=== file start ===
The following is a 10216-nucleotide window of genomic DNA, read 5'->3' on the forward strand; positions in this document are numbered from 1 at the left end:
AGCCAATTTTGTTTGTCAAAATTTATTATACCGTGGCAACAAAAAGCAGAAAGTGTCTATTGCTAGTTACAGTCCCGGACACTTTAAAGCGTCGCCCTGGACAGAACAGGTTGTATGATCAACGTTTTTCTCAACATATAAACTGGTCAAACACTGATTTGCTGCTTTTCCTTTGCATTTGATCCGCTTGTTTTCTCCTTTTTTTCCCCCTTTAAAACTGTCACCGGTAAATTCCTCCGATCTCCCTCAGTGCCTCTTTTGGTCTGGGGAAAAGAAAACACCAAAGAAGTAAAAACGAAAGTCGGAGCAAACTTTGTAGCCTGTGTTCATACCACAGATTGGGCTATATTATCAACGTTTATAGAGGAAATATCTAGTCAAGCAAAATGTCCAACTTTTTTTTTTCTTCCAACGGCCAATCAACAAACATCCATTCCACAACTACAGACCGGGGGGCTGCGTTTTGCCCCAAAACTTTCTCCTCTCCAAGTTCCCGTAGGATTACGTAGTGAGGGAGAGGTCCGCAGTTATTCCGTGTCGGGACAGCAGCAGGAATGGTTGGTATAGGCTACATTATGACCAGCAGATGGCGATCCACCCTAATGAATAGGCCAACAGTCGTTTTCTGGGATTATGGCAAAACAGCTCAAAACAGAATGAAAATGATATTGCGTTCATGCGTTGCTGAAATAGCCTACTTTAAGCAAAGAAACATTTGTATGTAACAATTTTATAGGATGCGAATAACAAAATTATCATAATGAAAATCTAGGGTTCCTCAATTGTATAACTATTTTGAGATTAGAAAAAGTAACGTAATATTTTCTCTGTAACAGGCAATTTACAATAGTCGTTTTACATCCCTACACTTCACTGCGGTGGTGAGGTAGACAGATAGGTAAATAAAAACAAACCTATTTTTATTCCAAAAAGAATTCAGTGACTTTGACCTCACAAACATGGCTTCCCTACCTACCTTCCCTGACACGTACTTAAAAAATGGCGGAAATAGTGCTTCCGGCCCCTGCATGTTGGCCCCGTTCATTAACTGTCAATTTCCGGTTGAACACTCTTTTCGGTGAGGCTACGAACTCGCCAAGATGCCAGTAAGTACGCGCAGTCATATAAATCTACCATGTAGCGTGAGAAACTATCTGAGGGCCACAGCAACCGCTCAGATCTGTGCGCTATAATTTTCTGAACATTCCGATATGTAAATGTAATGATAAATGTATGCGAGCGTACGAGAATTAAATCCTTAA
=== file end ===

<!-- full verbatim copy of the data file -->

The following is a 10216-nucleotide window of genomic DNA, read 5'->3' on the forward strand; positions in this document are numbered from 1 at the left end:
AGCCAATTTTGTTTGTCAAAATTTATTATACCGTGGCAACAAAAAGCAGAAAGTGTCTATTGCTAGTTACAGTCCCGGACACTTTAAAGCGTCGCCCTGGACAGAACAGGTTGTATGATCAACGTTTTTCTCAACATATAAACTGGTCAAACACTGATTTGCTGCTTTTCCTTTGCATTTGATCCGCTTGTTTTCTCCTTTTTTTCCCCCTTTAAAACTGTCACCGGTAAATTCCTCCGATCTCCCTCAGTGCCTCTTTTGGTCTGGGGAAAAGAAAACACCAAAGAAGTAAAAACGAAAGTCGGAGCAAACTTTGTAGCCTGTGTTCATACCACAGATTGGGCTATATTATCAACGTTTATAGAGGAAATATCTAGTCAAGCAAAATGTCCAACTTTTTTTTTTCTTCCAACGGCCAATCAACAAACATCCATTCCACAACTACAGACCGGGGGGCTGCGTTTTGCCCCAAAACTTTCTCCTCTCCAAGTTCCCGTAGGATTACGTAGTGAGGGAGAGGTCCGCAGTTATTCCGTGTCGGGACAGCAGCAGGAATGGTTGGTATAGGCTACATTATGACCAGCAGATGGCGATCCACCCTAATGAATAGGCCAACAGTCGTTTTCTGGGATTATGGCAAAACAGCTCAAAACAGAATGAAAATGATATTGCGTTCATGCGTTGCTGAAATAGCCTACTTTAAGCAAAGAAACATTTGTATGTAACAATTTTATAGGATGCGAATAACAAAATTATCATAATGAAAATCTAGGGTTCCTCAATTGTATAACTATTTTGAGATTAGAAAAAGTAACGTAATATTTTCTCTGTAACAGGCAATTTACAATAGTCGTTTTACATCCCTACACTTCACTGCGGTGGTGAGGTAGACAGATAGGTAAATAAAAACAAACCTATTTTTATTCCAAAAAGAATTCAGTGACTTTGACCTCACAAACATGGCTTCCCTACCTACCTTCCCTGACACGTACTTAAAAAATGGCGGAAATAGTGCTTCCGGCCCCTGCATGTTGGCCCCGTTCATTAACTGTCAATTTCCGGTTGAACACTCTTTTCGGTGAGGCTACGAACTCGCCAAGATGCCAGTAAGTACGCGCAGTCATATAAATCTACCATGTAGCGTGAGAAACTATCTGAGGGCCACAGCAACCGCTCAGATCTGTGCGCTATAATTTTCTGAACATTCCGATATGTAAATGTAATGATAAATGTATGCGAGCGTACGAGAATTAAATCCTTAA